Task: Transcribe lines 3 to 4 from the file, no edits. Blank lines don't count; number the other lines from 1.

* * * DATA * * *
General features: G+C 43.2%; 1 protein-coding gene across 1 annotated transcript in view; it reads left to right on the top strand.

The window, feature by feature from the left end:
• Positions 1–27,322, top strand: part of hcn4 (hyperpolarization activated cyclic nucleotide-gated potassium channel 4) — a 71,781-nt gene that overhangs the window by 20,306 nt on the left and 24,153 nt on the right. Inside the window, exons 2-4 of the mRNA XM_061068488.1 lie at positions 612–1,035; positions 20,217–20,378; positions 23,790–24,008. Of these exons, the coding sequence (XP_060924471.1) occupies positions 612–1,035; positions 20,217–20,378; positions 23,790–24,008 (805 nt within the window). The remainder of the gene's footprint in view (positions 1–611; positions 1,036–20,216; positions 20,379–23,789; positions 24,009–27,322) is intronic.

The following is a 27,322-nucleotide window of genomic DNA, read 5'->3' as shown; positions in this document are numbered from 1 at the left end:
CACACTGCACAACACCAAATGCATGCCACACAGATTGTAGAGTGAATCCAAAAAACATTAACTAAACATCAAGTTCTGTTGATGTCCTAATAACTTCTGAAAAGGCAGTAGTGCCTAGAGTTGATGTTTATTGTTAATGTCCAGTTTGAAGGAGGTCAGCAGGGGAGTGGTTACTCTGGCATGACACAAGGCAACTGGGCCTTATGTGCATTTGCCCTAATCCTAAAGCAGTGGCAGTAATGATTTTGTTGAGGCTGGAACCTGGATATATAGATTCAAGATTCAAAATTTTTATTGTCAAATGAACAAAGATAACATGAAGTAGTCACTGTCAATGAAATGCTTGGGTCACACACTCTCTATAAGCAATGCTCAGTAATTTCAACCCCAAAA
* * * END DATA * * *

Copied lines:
• Positions 1–27,322, top strand: part of hcn4 (hyperpolarization activated cyclic nucleotide-gated potassium channel 4) — a 71,781-nt gene that overhangs the window by 20,306 nt on the left and 24,153 nt on the right. Inside the window, exons 2-4 of the mRNA XM_061068488.1 lie at positions 612–1,035; positions 20,217–20,378; positions 23,790–24,008. Of these exons, the coding sequence (XP_060924471.1) occupies positions 612–1,035; positions 20,217–20,378; positions 23,790–24,008 (805 nt within the window). The remainder of the gene's footprint in view (positions 1–611; positions 1,036–20,216; positions 20,379–23,789; positions 24,009–27,322) is intronic.

The following is a 27,322-nucleotide window of genomic DNA, read 5'->3' as shown; positions in this document are numbered from 1 at the left end: